This makes it easy for the taxpayer to determine whether the model is doing an accurate job of estimating her property’s market value–the assessed value should be the market value. Relative changes in property value are also picked up automatically by the model; the problem the Times notes in Westchester doesn’t arise, because location and style adjustments to market value are incorporated annually by the inclusion of recent sales information. And the workload is such that the data collection and modeling work can be handled in-house.

Johnson County, KS is an example of a jurisdiction that follows this property valuation methodology.  You’ll note they also include recent sales information relevant to the taxpayer’s property.

So why do so many jurisdictions use opaque processes that create situations like the one facing many New York counties?

County (municipal in some states) elected officials do this to hide tax increases.  Property taxes are assessed by multiply a rate times the dollar value, a rate that usually values by land use.  This rate is called a millage.  Most of the time the tax base, the total value of the jurisdiction’s property, is rising in value, because of both new construction and  of historically rising property values.  What should happen is that an increase of 5 percent in the tax base should be reflected in a 5 percent reduction in the millage, with some individual properties rising in value more than 5 percent and some less.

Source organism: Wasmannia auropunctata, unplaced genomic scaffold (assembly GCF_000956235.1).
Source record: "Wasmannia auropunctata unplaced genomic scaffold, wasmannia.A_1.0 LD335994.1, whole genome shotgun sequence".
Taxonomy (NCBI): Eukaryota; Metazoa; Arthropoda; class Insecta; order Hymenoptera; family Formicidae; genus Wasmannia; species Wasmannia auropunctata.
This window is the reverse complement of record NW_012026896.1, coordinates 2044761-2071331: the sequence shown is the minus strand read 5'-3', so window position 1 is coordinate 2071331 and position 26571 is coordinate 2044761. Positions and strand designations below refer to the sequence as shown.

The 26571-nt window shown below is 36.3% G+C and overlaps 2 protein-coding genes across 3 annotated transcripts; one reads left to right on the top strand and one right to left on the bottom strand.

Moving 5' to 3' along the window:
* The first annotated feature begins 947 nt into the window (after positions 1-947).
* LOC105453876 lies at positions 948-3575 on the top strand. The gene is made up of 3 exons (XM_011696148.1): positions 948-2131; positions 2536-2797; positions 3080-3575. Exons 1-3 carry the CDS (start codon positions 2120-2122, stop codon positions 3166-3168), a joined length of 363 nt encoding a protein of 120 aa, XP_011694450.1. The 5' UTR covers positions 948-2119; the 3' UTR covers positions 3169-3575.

Instead what happens is the jurisdictions “establish an aggregate valuation increase each year that is imposed on all properties.”  When they impose that blanket increase in value, of say 5 percent, they reduce the millage at the same time, but generally by less than 5 percent. The elected officials proclaim a property tax cut of, say, 3 percent, when they have actually increased it by 2 percent.

This gets masked by the fractional assessment–if your million dollar house goes from a valuation of 250,000 to a valuation of 262,500, you’re pretty hard pressed to determine whether that new number is correct or not.

But when there is a precipitous drop in values overall, there is an incentive for private organizations to introduce transparency, explain how this works to taxpayers, and get them reductions in value to reflect current market conditions. Because this is done piecemeal, and helps people with highly valued homes more than low-valued homes, this process actually increases the inequity of an already generally inequitable system of property taxation.

It also wreaks havoc with jurisdictional budgets, and exposes a decade or two of  flim-flammery by local elected officials.  This is actually something a small number of taxpayers can do something about. Attending county commissioner meetings, using open records laws and other forms of citizen oversight can in fact be practiced at the local level.